Western forces first went in to combat Al Qaeda in 2001. That seemed to be largely ineffective and the remnants of Al Qaeda nipped smartly across the border into Pakistan, which almost ever since has been seen as the major base for the projection of international terrorism across the world. When British combat forces were first deployed in 2006 the mission was billed as being an effort to provide security for development projects, instead that morphed into an all-out battle with the Taliban, which resulted in the British deploying heavy weapons to defend themselves at grievous cost to the Afghan population getting caught not only in the crossfire but being at the butt of search and interrogation techniques deeply offensive to their culture. Thousands were turned into internal refugees. -- Andrew Small
We almost lost sight of a profound pre-9/11 background to the U.S. occupation of Afghanistan. The U.S. intended to recognise the Taliban regime in Kabul in 1996. Senior Taliban officials were welcomed in the U.S. Big Oil financed the Taliban. The U.S. encouraged the Central Asian states to work with the Taliban. Key U.S. allies Saudi Arabia and the United Arab Emirates generously helped the Taliban and accorded it diplomatic recognition. A major NATO ally, Turkey, kept up official consultations with the Taliban regime right till 2001...
Islamism will remain a principal instrument of geo-strategy for the U.S. towards Central Asia, North Caucasus and Xinjiang. The rehabilitation of the Taliban in Afghan mainstream politics is on the cards even without its formal disarming. India needs to factor in what the ascendance of political Islam in the region will entail for its security. Equally, there should be clarity of thinking to differentiate between shades of Islamism. The imperative of seriously engaging Russia, China, Iran and the Central Asian states on issues of regional security as powers affected by extremism emanating from the AfPak belt cannot but be stressed. -- M. K. Bhadrakumar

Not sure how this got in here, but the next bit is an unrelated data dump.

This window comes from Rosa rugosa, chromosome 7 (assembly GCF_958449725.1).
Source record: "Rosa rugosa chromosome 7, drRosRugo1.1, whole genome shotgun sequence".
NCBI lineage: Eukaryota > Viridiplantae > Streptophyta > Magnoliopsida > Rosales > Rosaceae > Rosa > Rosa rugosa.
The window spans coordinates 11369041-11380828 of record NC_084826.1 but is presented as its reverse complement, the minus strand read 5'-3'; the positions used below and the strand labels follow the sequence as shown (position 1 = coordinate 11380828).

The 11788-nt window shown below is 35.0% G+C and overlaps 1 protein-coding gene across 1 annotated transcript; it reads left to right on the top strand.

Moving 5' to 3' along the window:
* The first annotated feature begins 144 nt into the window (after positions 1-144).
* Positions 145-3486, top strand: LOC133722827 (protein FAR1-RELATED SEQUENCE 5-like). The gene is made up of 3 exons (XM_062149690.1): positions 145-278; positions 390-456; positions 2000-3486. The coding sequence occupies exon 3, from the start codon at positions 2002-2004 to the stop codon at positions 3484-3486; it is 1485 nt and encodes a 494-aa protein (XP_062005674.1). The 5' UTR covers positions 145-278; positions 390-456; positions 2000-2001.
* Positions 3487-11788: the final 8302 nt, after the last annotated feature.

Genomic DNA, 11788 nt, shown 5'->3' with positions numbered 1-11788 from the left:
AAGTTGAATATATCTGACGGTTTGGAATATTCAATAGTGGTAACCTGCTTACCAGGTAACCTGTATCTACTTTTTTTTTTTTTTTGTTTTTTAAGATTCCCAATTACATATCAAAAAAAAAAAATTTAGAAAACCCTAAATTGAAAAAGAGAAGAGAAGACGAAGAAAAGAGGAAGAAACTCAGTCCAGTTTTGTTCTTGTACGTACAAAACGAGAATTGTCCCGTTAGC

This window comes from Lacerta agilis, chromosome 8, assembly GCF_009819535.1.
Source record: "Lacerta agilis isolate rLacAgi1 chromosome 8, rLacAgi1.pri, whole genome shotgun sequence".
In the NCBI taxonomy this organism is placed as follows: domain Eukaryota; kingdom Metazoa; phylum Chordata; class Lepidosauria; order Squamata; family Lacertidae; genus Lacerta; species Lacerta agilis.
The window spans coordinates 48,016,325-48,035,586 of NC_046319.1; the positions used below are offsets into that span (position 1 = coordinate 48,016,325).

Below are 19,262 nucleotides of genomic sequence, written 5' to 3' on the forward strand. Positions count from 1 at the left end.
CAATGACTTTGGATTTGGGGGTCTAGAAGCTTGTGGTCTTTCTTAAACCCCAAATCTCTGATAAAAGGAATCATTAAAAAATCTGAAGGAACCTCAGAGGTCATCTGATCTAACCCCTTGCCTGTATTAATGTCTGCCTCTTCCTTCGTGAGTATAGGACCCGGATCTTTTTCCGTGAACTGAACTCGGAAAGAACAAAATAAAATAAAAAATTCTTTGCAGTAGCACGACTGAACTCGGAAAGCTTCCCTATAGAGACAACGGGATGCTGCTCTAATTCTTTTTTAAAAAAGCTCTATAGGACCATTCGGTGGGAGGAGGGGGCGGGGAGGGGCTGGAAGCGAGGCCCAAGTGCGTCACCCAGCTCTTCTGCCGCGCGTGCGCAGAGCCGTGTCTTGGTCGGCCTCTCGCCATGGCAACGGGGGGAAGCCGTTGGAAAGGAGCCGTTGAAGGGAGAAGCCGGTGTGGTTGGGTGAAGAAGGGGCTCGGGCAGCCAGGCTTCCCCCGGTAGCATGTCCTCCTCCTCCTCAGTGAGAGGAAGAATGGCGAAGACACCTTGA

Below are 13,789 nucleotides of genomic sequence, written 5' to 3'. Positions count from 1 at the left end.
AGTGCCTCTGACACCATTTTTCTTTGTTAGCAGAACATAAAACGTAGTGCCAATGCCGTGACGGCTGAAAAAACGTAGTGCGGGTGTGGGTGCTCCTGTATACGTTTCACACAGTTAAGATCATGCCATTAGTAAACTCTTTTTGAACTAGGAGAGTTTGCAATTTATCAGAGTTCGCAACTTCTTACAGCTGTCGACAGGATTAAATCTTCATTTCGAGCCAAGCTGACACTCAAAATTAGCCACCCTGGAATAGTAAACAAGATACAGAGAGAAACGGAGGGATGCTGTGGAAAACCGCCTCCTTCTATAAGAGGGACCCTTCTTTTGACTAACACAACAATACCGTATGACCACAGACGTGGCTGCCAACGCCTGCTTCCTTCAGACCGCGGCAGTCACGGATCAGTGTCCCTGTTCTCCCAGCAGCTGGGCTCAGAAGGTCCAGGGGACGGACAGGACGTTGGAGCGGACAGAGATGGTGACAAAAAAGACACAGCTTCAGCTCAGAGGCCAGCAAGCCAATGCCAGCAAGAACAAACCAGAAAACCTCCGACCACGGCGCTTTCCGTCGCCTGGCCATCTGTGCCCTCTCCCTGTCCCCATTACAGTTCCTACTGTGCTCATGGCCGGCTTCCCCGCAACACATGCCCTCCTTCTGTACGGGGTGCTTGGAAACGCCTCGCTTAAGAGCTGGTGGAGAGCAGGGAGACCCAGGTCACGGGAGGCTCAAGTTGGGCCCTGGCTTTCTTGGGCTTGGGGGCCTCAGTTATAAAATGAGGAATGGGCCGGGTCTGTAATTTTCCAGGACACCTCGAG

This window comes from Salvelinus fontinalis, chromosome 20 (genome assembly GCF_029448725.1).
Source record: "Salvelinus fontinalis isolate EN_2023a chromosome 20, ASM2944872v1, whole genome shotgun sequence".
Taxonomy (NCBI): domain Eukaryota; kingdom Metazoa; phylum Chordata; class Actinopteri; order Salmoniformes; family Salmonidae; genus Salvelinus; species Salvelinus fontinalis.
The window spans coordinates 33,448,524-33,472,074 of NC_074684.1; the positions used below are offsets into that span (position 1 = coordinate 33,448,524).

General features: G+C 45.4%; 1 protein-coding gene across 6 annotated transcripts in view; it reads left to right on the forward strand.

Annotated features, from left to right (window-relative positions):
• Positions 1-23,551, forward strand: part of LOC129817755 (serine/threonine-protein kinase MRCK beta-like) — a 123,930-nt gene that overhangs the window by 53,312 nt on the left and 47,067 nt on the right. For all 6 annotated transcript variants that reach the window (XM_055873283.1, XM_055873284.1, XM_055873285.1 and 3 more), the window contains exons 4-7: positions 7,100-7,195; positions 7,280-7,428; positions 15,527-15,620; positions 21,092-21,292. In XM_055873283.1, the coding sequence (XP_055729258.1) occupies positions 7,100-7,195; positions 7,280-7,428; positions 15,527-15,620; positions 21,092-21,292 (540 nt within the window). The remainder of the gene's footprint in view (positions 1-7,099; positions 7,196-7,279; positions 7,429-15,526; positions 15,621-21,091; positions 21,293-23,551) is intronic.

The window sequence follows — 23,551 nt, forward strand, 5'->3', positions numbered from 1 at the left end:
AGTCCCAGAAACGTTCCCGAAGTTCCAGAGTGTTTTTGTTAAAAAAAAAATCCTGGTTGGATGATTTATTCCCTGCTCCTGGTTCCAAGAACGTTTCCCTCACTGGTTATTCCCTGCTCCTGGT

Potpourri of comments: Some Optimistic, a lot Pessimistic
THE August 21 Presidential election in Afghanistan will not immediately change the fundamentals of the situation there, whatever the final outcome. The deficiencies of the principal political protagonists, opportunistic alliances, the ethnic divide, warlordism, the development deficit, poor governance, the Taliban insurgency, foreign military presence, poppy cultivation, drug trafficking, Pakistan's strategic ambitions in Afghanistan — all are established realities on the ground. -- Kanwal Sibal
Whatever the outcome of last week's Afghan elections - the results are due Sept. 17 - the cruel fact is that the Afghan war is a deadly trap. It makes no difference whether Hamid Karzai or his former foreign minister Abdallah Abdallah is declared the winner. Rather than pouring in more troops, the United States and its NATO allies should urgently seek an exit strategy from that unfortunate country.The war in Afghanistan has lasted eight years, with no end in sight. It has claimed 780 American lives and more than 200 British ones. It has cost the American taxpayer $220 billion which, had it been spent on development, could have transformed not only Afghanistan but its neighbors as well. The war is being widely compared with Vietnam. The time to get out must surely be approaching. -- Patrick Seale